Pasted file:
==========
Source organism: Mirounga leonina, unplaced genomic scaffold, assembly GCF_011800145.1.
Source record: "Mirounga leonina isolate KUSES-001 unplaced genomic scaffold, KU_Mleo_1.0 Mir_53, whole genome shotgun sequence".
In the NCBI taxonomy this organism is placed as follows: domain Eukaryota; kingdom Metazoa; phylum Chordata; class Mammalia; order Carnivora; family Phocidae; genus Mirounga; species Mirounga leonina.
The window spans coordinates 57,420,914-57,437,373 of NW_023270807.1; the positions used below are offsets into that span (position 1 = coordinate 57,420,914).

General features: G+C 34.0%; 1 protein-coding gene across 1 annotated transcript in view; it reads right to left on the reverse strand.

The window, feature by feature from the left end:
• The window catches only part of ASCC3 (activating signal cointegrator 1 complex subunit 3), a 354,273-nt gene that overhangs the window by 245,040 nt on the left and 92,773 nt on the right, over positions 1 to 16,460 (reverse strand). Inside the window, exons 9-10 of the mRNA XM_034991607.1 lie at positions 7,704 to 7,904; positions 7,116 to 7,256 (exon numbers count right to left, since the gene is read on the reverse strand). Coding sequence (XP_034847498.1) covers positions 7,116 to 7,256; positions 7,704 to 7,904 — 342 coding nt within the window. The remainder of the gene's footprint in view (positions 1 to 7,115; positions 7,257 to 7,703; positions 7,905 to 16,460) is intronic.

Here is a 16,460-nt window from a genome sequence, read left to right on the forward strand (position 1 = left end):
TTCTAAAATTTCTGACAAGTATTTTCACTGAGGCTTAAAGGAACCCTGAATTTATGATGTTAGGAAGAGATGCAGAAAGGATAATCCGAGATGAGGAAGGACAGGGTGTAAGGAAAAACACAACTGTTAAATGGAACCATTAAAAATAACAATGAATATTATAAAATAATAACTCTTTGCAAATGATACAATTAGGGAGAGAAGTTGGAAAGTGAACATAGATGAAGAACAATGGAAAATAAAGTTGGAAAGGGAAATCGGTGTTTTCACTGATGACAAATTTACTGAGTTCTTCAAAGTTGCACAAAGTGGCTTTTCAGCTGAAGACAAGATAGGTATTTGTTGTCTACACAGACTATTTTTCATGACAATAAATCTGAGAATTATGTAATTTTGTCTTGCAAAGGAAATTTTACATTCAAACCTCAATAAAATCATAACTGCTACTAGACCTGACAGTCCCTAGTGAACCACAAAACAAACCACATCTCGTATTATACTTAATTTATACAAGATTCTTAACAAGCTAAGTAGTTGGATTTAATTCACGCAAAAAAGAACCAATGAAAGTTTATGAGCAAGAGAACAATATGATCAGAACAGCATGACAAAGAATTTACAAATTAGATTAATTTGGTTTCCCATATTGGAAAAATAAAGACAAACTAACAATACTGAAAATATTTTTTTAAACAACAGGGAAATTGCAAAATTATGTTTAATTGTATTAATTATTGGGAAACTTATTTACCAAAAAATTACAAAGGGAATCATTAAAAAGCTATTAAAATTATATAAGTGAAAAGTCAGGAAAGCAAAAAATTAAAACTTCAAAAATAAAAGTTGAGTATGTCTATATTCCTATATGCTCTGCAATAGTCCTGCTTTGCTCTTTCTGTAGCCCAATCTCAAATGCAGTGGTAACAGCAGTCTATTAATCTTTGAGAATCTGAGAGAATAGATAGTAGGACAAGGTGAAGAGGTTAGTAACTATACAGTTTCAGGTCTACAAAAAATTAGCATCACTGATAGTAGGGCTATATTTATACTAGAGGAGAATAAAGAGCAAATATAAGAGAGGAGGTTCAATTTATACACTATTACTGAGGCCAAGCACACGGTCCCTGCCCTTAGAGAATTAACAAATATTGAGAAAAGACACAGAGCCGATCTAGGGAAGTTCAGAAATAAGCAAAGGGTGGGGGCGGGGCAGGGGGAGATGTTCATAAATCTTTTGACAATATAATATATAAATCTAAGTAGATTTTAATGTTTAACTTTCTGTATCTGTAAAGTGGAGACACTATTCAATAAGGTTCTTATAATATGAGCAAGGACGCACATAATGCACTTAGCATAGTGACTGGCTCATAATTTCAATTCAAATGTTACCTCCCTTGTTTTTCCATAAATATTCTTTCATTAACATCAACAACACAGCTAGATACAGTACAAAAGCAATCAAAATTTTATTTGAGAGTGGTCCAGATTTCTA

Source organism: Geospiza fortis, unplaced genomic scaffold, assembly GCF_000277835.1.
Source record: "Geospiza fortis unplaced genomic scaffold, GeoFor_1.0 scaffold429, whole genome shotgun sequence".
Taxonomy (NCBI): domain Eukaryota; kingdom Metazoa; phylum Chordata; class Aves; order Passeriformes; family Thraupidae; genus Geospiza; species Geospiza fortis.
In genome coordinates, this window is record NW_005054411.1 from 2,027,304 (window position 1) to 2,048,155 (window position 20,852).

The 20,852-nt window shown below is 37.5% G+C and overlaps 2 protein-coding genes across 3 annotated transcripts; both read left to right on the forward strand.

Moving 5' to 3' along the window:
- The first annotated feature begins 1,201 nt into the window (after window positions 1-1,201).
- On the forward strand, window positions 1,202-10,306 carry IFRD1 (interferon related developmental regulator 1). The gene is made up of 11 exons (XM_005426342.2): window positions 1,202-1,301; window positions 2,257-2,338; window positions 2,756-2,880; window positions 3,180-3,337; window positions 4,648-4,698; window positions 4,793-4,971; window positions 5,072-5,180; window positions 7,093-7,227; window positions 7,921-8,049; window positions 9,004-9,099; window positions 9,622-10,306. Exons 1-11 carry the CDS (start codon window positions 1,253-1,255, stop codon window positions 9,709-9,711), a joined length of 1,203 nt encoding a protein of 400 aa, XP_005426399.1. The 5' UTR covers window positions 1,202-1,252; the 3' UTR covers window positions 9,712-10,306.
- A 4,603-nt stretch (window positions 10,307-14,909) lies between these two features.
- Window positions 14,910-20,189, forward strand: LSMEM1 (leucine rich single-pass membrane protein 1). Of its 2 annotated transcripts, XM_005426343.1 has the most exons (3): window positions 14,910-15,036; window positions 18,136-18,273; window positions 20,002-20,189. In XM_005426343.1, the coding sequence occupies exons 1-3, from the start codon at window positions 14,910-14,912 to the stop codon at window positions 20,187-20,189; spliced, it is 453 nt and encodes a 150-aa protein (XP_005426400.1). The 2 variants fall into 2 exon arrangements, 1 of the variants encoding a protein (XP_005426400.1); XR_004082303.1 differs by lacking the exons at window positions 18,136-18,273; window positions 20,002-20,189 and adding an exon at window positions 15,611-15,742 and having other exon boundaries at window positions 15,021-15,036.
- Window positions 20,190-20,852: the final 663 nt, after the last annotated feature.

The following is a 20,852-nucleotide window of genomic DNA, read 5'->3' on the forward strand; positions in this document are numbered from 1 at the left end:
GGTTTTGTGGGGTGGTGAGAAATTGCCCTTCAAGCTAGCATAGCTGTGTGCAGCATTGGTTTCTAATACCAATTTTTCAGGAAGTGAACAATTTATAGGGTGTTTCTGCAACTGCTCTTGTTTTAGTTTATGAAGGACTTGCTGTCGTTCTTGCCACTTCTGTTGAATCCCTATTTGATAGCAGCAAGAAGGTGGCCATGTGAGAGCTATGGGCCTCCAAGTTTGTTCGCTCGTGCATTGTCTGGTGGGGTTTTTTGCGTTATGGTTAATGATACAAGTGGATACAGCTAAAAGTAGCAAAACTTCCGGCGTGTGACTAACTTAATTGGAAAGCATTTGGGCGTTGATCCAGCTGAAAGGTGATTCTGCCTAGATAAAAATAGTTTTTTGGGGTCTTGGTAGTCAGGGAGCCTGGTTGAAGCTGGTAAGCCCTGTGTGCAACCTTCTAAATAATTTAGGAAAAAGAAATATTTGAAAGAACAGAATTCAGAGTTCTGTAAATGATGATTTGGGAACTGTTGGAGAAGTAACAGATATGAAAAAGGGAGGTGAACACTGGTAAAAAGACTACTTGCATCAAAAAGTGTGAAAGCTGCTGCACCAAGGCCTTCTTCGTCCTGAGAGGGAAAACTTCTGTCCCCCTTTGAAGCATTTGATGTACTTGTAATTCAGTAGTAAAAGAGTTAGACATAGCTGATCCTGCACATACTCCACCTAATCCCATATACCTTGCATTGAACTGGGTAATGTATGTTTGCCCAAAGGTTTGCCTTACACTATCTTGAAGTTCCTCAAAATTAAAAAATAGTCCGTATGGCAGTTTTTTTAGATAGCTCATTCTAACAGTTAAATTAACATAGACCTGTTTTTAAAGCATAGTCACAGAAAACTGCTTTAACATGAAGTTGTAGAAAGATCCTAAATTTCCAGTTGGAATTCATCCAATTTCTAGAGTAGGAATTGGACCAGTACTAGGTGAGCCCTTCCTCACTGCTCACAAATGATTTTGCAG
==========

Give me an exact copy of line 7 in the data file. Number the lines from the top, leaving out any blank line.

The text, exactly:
• The window catches only part of ASCC3 (activating signal cointegrator 1 complex subunit 3), a 354,273-nt gene that overhangs the window by 245,040 nt on the left and 92,773 nt on the right, over positions 1 to 16,460 (reverse strand). Inside the window, exons 9-10 of the mRNA XM_034991607.1 lie at positions 7,704 to 7,904; positions 7,116 to 7,256 (exon numbers count right to left, since the gene is read on the reverse strand). Coding sequence (XP_034847498.1) covers positions 7,116 to 7,256; positions 7,704 to 7,904 — 342 coding nt within the window. The remainder of the gene's footprint in view (positions 1 to 7,115; positions 7,257 to 7,703; positions 7,905 to 16,460) is intronic.